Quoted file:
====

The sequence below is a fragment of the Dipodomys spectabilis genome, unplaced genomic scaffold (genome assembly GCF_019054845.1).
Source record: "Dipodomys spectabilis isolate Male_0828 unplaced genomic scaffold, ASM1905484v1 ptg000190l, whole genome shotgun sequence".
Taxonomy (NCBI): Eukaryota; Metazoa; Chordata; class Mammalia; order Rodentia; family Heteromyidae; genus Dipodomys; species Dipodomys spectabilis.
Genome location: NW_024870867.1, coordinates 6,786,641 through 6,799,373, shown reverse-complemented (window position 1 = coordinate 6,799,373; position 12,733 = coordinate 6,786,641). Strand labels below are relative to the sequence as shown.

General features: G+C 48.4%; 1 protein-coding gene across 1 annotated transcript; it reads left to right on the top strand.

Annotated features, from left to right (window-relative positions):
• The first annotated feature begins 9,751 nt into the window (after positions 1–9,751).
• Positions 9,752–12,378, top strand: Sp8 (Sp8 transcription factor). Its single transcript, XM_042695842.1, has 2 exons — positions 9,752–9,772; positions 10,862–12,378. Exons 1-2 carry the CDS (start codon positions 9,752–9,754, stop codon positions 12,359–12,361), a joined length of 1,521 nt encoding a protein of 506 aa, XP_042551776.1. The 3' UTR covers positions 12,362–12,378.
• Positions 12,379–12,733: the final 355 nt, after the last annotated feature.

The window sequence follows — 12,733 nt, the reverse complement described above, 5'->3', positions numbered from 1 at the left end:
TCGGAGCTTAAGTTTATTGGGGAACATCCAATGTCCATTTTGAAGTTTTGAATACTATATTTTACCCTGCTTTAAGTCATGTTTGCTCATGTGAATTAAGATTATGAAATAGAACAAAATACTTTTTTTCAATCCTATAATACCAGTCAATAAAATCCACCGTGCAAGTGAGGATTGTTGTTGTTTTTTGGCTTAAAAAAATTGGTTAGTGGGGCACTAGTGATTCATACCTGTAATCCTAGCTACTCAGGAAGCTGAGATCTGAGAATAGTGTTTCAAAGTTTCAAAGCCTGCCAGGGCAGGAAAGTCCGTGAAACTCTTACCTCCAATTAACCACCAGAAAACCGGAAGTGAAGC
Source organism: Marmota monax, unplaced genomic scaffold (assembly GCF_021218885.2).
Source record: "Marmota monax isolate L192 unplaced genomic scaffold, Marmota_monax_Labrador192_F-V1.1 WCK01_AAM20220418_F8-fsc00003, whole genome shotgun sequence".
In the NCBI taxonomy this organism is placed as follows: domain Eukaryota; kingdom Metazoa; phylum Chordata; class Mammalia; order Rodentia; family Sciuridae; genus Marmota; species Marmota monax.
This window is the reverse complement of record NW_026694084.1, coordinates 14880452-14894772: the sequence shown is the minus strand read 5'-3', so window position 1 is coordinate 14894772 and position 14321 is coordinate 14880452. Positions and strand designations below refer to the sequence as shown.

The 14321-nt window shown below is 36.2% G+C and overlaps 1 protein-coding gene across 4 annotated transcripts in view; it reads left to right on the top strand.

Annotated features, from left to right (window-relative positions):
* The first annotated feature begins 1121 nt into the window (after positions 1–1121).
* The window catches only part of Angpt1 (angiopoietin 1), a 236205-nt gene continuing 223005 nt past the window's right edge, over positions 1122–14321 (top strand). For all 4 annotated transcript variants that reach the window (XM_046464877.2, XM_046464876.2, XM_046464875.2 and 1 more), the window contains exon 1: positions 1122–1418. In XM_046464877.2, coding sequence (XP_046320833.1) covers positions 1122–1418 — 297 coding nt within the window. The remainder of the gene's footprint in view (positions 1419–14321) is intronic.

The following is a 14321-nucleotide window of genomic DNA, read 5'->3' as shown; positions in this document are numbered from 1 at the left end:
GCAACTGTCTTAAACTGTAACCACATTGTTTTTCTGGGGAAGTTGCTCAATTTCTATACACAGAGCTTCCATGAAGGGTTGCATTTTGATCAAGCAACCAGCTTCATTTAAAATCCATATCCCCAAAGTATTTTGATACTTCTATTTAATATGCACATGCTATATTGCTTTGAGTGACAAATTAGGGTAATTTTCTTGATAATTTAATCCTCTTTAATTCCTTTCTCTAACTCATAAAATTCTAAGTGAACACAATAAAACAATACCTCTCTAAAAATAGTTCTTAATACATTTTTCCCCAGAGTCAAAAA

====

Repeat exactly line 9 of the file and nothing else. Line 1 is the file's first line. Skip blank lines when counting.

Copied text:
• Positions 12,379–12,733: the final 355 nt, after the last annotated feature.